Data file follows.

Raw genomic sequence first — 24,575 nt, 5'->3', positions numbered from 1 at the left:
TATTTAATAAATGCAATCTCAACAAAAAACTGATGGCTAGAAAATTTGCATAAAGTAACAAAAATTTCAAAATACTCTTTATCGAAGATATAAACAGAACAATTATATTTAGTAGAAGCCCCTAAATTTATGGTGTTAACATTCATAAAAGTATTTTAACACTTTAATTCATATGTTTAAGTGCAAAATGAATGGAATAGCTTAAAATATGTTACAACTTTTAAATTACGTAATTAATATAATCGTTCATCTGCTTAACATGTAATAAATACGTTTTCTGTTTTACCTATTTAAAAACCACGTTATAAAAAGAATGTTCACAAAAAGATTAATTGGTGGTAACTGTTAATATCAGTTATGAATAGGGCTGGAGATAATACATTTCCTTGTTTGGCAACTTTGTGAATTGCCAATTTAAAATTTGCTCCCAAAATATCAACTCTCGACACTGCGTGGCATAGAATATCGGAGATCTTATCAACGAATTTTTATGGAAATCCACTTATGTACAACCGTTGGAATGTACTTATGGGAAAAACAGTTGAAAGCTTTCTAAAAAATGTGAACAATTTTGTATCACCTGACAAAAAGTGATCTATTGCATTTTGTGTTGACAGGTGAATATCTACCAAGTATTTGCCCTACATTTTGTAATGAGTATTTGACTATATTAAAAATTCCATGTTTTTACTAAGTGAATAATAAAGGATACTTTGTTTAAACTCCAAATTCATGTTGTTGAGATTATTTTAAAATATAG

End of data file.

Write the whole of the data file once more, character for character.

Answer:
Raw genomic sequence first — 24,575 nt, 5'->3', positions numbered from 1 at the left:
TATTTAATAAATGCAATCTCAACAAAAAACTGATGGCTAGAAAATTTGCATAAAGTAACAAAAATTTCAAAATACTCTTTATCGAAGATATAAACAGAACAATTATATTTAGTAGAAGCCCCTAAATTTATGGTGTTAACATTCATAAAAGTATTTTAACACTTTAATTCATATGTTTAAGTGCAAAATGAATGGAATAGCTTAAAATATGTTACAACTTTTAAATTACGTAATTAATATAATCGTTCATCTGCTTAACATGTAATAAATACGTTTTCTGTTTTACCTATTTAAAAACCACGTTATAAAAAGAATGTTCACAAAAAGATTAATTGGTGGTAACTGTTAATATCAGTTATGAATAGGGCTGGAGATAATACATTTCCTTGTTTGGCAACTTTGTGAATTGCCAATTTAAAATTTGCTCCCAAAATATCAACTCTCGACACTGCGTGGCATAGAATATCGGAGATCTTATCAACGAATTTTTATGGAAATCCACTTATGTACAACCGTTGGAATGTACTTATGGGAAAAACAGTTGAAAGCTTTCTAAAAAATGTGAACAATTTTGTATCACCTGACAAAAAGTGATCTATTGCATTTTGTGTTGACAGGTGAATATCTACCAAGTATTTGCCCTACATTTTGTAATGAGTATTTGACTATATTAAAAATTCCATGTTTTTACTAAGTGAATAATAAAGGATACTTTGTTTAAACTCCAAATTCATGTTGTTGAGATTATTTTAAAATATAG